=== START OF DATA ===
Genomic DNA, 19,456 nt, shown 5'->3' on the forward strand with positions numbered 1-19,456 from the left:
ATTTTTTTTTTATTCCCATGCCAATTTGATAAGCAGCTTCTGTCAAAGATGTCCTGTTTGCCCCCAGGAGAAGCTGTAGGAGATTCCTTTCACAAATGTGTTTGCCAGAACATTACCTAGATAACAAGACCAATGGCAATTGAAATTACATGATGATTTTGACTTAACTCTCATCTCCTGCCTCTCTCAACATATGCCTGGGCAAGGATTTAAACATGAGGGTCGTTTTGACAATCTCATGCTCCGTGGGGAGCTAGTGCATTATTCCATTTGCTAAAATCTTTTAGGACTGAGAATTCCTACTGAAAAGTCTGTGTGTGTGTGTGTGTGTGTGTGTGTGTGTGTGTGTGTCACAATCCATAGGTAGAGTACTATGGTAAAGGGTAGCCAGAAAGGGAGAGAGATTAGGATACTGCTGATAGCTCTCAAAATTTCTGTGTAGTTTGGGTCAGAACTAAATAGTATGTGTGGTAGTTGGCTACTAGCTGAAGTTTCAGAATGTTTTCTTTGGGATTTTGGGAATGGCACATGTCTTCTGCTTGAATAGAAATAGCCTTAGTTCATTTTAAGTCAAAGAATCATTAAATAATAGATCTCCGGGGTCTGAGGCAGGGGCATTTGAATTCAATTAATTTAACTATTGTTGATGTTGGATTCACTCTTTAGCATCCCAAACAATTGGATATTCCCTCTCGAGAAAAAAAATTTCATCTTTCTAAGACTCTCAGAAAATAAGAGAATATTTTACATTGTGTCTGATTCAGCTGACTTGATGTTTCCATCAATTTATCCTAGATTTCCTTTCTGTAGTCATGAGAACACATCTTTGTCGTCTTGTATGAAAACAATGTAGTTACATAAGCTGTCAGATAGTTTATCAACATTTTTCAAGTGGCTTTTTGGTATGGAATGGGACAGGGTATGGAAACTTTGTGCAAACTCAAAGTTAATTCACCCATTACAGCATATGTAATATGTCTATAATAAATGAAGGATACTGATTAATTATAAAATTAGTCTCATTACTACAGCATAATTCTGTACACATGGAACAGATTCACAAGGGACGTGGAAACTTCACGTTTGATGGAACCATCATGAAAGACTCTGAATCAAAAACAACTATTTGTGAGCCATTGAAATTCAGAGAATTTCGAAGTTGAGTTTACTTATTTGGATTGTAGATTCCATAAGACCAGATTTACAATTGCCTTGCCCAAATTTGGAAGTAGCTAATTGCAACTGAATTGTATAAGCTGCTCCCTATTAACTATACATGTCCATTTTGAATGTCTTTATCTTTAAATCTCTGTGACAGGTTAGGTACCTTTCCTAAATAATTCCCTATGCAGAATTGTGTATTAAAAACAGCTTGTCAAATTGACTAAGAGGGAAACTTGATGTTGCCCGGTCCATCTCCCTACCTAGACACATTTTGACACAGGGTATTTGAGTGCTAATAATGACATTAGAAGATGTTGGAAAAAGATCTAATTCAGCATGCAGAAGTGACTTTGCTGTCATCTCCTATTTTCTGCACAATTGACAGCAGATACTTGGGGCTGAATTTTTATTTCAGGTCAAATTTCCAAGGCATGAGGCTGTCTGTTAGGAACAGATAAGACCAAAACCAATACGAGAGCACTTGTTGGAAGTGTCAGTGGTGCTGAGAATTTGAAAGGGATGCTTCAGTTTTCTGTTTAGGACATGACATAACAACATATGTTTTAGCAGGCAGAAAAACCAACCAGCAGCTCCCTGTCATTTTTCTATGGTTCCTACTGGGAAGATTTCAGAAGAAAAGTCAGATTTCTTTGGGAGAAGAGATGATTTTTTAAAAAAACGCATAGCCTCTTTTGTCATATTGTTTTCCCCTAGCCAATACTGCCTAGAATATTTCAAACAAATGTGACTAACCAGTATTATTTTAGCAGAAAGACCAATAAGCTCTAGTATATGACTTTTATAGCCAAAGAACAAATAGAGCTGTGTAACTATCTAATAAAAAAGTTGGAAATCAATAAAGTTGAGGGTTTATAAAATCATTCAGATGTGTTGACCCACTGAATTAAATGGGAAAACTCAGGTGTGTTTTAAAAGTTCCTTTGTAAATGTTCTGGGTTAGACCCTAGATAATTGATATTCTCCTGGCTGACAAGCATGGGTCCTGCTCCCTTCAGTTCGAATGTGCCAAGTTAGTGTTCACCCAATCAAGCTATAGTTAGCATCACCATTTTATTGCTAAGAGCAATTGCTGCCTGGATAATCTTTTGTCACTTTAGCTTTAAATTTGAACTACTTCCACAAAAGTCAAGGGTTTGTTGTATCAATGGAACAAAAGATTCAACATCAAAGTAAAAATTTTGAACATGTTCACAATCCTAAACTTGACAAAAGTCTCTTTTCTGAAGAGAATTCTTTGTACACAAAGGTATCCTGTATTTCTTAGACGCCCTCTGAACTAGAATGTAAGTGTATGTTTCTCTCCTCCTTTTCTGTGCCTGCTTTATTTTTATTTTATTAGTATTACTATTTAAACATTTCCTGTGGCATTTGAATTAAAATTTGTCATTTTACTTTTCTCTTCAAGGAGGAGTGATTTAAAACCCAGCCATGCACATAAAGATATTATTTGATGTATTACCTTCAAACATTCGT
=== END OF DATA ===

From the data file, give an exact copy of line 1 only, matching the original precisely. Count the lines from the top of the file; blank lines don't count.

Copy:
Genomic DNA, 19,456 nt, shown 5'->3' on the forward strand with positions numbered 1-19,456 from the left: